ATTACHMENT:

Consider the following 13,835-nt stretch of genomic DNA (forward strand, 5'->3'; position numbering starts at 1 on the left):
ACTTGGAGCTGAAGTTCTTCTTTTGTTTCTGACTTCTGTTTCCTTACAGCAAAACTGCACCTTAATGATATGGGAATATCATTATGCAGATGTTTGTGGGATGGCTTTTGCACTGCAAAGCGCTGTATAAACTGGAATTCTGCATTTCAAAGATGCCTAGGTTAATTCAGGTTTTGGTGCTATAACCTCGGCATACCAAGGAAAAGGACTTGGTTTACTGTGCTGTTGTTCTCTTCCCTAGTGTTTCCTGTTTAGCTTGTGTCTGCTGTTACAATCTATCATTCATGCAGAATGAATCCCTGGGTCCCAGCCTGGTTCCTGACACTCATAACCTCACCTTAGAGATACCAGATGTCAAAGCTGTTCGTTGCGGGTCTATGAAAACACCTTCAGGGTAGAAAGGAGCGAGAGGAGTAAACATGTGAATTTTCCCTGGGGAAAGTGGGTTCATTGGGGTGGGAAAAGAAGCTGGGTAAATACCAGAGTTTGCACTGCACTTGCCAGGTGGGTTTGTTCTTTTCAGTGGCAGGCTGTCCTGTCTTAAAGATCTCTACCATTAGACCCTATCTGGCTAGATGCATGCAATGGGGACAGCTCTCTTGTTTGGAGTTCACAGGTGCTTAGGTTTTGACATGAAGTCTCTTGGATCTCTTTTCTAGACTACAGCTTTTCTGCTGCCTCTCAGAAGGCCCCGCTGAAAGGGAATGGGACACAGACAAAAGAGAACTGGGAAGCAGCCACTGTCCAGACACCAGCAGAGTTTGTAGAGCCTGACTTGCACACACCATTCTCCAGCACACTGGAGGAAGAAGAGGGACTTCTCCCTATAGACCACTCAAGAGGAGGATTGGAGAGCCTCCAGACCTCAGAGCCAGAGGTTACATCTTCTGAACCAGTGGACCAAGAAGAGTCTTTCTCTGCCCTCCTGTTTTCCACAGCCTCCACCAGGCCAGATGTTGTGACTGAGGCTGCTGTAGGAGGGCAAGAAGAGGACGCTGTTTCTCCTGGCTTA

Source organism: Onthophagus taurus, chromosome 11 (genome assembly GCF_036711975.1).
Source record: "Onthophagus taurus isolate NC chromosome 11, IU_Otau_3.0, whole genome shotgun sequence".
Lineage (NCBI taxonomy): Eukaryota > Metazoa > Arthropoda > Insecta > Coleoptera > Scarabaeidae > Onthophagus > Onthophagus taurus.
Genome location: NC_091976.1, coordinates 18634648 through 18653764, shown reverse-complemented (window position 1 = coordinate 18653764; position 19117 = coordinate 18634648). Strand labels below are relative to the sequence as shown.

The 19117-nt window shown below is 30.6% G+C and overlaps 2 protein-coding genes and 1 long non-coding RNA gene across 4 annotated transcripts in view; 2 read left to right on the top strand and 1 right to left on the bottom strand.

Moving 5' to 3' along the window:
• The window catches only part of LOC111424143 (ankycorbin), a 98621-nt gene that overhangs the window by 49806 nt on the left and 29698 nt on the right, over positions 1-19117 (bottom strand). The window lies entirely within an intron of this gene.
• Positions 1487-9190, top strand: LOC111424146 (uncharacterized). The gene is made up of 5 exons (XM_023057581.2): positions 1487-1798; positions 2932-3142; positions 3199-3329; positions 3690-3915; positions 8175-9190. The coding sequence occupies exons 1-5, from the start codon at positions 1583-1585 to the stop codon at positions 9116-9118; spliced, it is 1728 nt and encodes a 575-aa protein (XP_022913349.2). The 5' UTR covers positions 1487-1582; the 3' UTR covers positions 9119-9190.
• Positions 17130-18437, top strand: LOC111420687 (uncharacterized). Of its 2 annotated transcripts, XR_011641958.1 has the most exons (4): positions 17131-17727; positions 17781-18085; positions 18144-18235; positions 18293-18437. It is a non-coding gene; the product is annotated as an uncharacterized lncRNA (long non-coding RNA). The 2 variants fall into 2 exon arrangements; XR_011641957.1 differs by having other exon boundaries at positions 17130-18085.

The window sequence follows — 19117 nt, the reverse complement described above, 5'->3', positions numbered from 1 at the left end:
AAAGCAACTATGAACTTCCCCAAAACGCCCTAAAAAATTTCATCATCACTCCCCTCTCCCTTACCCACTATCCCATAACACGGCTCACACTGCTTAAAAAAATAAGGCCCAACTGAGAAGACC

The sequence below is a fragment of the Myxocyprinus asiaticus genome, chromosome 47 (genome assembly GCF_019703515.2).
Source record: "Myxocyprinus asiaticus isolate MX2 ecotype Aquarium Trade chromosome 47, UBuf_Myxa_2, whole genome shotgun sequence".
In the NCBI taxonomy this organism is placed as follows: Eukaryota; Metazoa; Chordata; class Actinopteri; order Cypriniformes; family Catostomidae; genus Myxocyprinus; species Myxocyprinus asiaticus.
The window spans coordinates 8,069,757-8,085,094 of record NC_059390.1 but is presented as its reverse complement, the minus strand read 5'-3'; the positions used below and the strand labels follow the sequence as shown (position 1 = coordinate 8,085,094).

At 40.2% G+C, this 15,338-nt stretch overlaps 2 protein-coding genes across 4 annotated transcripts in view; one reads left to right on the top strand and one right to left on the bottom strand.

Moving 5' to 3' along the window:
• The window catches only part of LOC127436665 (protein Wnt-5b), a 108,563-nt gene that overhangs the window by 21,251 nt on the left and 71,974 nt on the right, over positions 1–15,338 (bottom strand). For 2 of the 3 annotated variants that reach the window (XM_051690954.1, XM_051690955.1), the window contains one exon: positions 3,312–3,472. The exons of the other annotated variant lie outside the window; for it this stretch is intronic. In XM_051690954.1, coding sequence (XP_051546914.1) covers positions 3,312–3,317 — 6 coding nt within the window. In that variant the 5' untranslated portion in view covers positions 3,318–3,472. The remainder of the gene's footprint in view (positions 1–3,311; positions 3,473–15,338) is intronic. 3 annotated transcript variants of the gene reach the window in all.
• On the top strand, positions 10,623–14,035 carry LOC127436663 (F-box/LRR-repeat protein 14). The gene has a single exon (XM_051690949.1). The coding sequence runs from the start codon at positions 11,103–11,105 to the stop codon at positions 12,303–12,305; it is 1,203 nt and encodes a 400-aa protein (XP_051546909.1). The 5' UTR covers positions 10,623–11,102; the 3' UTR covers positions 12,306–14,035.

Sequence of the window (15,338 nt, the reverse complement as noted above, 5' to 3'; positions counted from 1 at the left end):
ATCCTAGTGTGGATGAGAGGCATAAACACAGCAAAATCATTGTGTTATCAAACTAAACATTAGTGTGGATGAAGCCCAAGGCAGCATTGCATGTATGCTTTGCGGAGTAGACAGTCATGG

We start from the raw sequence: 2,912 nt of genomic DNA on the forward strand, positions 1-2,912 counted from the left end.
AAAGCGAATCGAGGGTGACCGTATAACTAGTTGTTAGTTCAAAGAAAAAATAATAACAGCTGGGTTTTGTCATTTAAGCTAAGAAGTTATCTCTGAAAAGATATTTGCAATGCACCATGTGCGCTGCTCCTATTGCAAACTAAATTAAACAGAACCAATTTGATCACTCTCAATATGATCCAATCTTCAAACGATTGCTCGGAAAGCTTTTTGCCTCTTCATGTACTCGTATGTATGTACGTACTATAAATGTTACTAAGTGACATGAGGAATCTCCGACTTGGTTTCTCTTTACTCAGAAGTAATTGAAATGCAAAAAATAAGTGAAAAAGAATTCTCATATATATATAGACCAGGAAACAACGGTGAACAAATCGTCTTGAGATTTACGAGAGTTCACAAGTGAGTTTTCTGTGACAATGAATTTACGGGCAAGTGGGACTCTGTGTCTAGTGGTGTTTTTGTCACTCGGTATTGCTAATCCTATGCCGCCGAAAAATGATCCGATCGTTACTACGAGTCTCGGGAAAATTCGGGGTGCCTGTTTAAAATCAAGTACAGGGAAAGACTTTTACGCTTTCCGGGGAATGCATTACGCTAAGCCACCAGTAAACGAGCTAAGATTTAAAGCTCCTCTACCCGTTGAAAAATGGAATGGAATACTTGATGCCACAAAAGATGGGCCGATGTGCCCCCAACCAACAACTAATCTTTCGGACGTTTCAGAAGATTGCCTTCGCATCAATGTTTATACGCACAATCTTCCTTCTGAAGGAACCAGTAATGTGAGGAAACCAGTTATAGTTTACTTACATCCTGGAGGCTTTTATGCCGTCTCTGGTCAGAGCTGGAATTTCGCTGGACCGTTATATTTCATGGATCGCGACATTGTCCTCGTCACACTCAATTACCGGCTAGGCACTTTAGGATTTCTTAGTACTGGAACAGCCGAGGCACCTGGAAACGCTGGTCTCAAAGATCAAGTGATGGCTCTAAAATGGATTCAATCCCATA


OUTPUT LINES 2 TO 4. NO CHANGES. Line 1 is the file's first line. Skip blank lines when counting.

ACTTGGAGCTGAAGTTCTTCTTTTGTTTCTGACTTCTGTTTCCTTACAGCAAAACTGCACCTTAATGATATGGGAATATCATTATGCAGATGTTTGTGGGATGGCTTTTGCACTGCAAAGCGCTGTATAAACTGGAATTCTGCATTTCAAAGATGCCTAGGTTAATTCAGGTTTTGGTGCTATAACCTCGGCATACCAAGGAAAAGGACTTGGTTTACTGTGCTGTTGTTCTCTTCCCTAGTGTTTCCTGTTTAGCTTGTGTCTGCTGTTACAATCTATCATTCATGCAGAATGAATCCCTGGGTCCCAGCCTGGTTCCTGACACTCATAACCTCACCTTAGAGATACCAGATGTCAAAGCTGTTCGTTGCGGGTCTATGAAAACACCTTCAGGGTAGAAAGGAGCGAGAGGAGTAAACATGTGAATTTTCCCTGGGGAAAGTGGGTTCATTGGGGTGGGAAAAGAAGCTGGGTAAATACCAGAGTTTGCACTGCACTTGCCAGGTGGGTTTGTTCTTTTCAGTGGCAGGCTGTCCTGTCTTAAAGATCTCTACCATTAGACCCTATCTGGCTAGATGCATGCAATGGGGACAGCTCTCTTGTTTGGAGTTCACAGGTGCTTAGGTTTTGACATGAAGTCTCTTGGATCTCTTTTCTAGACTACAGCTTTTCTGCTGCCTCTCAGAAGGCCCCGCTGAAAGGGAATGGGACACAGACAAAAGAGAACTGGGAAGCAGCCACTGTCCAGACACCAGCAGAGTTTGTAGAGCCTGACTTGCACACACCATTCTCCAGCACACTGGAGGAAGAAGAGGGACTTCTCCCTATAGACCACTCAAGAGGAGGATTGGAGAGCCTCCAGACCTCAGAGCCAGAGGTTACATCTTCTGAACCAGTGGACCAAGAAGAGTCTTTCTCTGCCCTCCTGTTTTCCACAGCCTCCACCAGGCCAGATGTTGTGACTGAGGCTGCTGTAGGAGGGCAAGAAGAGGACGCTGTTTCTCCTGGCTTA

Source organism: Onthophagus taurus, chromosome 11 (genome assembly GCF_036711975.1).
Source record: "Onthophagus taurus isolate NC chromosome 11, IU_Otau_3.0, whole genome shotgun sequence".